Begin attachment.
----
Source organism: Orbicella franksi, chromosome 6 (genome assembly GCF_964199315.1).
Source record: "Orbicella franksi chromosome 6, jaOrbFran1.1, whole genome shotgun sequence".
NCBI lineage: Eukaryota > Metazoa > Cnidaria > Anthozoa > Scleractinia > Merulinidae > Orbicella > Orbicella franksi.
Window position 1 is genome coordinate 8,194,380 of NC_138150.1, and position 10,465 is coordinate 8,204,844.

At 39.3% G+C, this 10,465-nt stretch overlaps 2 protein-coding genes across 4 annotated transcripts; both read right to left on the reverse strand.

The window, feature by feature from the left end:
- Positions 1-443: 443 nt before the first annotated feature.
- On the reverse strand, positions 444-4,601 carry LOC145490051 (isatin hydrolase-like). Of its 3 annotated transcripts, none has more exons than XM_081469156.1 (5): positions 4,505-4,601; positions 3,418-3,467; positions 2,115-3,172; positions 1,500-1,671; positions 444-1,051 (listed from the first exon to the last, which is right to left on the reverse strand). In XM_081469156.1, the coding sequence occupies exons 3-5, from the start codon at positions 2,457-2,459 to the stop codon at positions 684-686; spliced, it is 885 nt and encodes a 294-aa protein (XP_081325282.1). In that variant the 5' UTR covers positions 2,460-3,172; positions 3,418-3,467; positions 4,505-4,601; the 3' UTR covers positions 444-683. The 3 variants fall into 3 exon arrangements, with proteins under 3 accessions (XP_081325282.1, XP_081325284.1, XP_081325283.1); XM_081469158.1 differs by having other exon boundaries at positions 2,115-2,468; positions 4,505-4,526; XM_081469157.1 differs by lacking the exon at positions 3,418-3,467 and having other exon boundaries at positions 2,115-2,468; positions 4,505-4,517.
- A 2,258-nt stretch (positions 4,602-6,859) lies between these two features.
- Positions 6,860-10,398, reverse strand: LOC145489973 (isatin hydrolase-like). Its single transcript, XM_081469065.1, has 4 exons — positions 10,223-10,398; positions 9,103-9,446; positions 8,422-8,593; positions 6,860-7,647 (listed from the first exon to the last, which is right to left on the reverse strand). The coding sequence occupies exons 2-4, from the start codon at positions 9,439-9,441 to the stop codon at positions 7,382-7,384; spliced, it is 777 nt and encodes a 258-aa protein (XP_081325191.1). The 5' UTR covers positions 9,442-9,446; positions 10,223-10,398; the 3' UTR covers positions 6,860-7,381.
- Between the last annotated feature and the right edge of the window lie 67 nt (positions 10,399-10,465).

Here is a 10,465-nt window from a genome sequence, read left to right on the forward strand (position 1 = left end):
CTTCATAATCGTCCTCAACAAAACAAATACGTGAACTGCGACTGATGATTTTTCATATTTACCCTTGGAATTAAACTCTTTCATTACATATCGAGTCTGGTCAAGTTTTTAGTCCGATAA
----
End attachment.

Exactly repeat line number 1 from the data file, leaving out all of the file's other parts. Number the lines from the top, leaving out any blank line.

Source organism: Orbicella franksi, chromosome 6 (genome assembly GCF_964199315.1).